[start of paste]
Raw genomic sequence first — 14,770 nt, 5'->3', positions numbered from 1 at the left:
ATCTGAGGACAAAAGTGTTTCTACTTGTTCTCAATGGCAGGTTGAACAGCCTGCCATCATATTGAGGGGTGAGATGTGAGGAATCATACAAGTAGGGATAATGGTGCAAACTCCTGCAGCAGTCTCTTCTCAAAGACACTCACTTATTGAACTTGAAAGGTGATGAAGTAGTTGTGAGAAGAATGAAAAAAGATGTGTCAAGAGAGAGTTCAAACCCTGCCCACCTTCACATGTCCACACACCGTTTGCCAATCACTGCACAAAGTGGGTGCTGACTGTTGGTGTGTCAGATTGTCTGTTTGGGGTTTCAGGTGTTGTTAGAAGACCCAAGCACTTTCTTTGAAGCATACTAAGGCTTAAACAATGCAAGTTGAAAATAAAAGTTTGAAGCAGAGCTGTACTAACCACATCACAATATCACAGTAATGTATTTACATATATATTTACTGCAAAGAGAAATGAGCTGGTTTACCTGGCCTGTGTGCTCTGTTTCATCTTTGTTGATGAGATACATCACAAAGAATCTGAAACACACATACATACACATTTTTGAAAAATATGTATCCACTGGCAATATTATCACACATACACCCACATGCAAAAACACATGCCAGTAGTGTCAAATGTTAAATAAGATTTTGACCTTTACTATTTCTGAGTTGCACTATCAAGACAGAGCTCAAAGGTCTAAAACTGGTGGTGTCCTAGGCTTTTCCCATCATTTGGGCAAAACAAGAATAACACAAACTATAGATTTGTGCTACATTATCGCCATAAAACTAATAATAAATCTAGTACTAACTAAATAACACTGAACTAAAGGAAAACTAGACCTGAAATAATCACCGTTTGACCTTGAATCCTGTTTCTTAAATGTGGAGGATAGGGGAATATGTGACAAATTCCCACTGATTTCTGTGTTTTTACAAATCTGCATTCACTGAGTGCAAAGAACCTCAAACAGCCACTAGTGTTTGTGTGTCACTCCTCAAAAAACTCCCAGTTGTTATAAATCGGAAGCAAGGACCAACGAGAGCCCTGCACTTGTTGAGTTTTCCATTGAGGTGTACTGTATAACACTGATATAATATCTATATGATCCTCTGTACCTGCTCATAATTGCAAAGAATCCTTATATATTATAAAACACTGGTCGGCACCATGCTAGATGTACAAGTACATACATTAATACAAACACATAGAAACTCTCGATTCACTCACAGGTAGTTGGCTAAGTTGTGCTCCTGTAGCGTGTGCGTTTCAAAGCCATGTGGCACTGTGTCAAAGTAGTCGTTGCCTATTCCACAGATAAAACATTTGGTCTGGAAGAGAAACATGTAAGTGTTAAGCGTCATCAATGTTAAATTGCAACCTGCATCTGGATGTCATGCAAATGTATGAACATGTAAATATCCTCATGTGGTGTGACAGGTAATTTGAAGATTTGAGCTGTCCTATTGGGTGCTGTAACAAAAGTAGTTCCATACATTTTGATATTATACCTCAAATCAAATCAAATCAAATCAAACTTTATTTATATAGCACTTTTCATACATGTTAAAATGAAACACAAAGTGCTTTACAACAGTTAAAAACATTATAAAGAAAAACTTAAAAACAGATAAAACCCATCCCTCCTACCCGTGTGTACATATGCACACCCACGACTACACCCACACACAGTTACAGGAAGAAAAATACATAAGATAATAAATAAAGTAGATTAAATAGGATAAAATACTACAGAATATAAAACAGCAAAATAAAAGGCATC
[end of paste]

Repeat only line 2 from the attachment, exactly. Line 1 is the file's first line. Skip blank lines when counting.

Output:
ATCTGAGGACAAAAGTGTTTCTACTTGTTCTCAATGGCAGGTTGAACAGCCTGCCATCATATTGAGGGGTGAGATGTGAGGAATCATACAAGTAGGGATAATGGTGCAAACTCCTGCAGCAGTCTCTTCTCAAAGACACTCACTTATTGAACTTGAAAGGTGATGAAGTAGTTGTGAGAAGAATGAAAAAAGATGTGTCAAGAGAGAGTTCAAACCCTGCCCACCTTCACATGTCCACACACCGTTTGCCAATCACTGCACAAAGTGGGTGCTGACTGTTGGTGTGTCAGATTGTCTGTTTGGGGTTTCAGGTGTTGTTAGAAGACCCAAGCACTTTCTTTGAAGCATACTAAGGCTTAAACAATGCAAGTTGAAAATAAAAGTTTGAAGCAGAGCTGTACTAACCACATCACAATATCACAGTAATGTATTTACATATATATTTACTGCAAAGAGAAATGAGCTGGTTTACCTGGCCTGTGTGCTCTGTTTCATCTTTGTTGATGAGATACATCACAAAGAATCTGAAACACACATACATACACATTTTTGAAAAATATGTATCCACTGGCAATATTATCACACATACACCCACATGCAAAAACACATGCCAGTAGTGTCAAATGTTAAATAAGATTTTGACCTTTACTATTTCTGAGTTGCACTATCAAGACAGAGCTCAAAGGTCTAAAACTGGTGGTGTCCTAGGCTTTTCCCATCATTTGGGCAAAACAAGAATAACACAAACTATAGATTTGTGCTACATTATCGCCATAAAACTAATAATAAATCTAGTACTAACTAAATAACACTGAACTAAAGGAAAACTAGACCTGAAATAATCACCGTTTGACCTTGAATCCTGTTTCTTAAATGTGGAGGATAGGGGAATATGTGACAAATTCCCACTGATTTCTGTGTTTTTACAAATCTGCATTCACTGAGTGCAAAGAACCTCAAACAGCCACTAGTGTTTGTGTGTCACTCCTCAAAAAACTCCCAGTTGTTATAAATCGGAAGCAAGGACCAACGAGAGCCCTGCACTTGTTGAGTTTTCCATTGAGGTGTACTGTATAACACTGATATAATATCTATATGATCCTCTGTACCTGCTCATAATTGCAAAGAATCCTTATATATTATAAAACACTGGTCGGCACCATGCTAGATGTACAAGTACATACATTAATACAAACACATAGAAACTCTCGATTCACTCACAGGTAGTTGGCTAAGTTGTGCTCCTGTAGCGTGTGCGTTTCAAAGCCATGTGGCACTGTGTCAAAGTAGTCGTTGCCTATTCCACAGATAAAACATTTGGTCTGGAAGAGAAACATGTAAGTGTTAAGCGTCATCAATGTTAAATTGCAACCTGCATCTGGATGTCATGCAAATGTATGAACATGTAAATATCCTCATGTGGTGTGACAGGTAATTTGAAGATTTGAGCTGTCCTATTGGGTGCTGTAACAAAAGTAGTTCCATACATTTTGATATTATACCTCAAATCAAATCAAATCAAATCAAACTTTATTTATATAGCACTTTTCATACATGTTAAAATGAAACACAAAGTGCTTTACAACAGTTAAAAACATTATAAAGAAAAACTTAAAAACAGATAAAACCCATCCCTCCTACCCGTGTGTACATATGCACACCCACGACTACACCCACACACAGTTACAGGAAGAAAAATACATAAGATAATAAATAAAGTAGATTAAATAGGATAAAATACTACAGAATATAAAACAGCAAAATAAAAGGCATC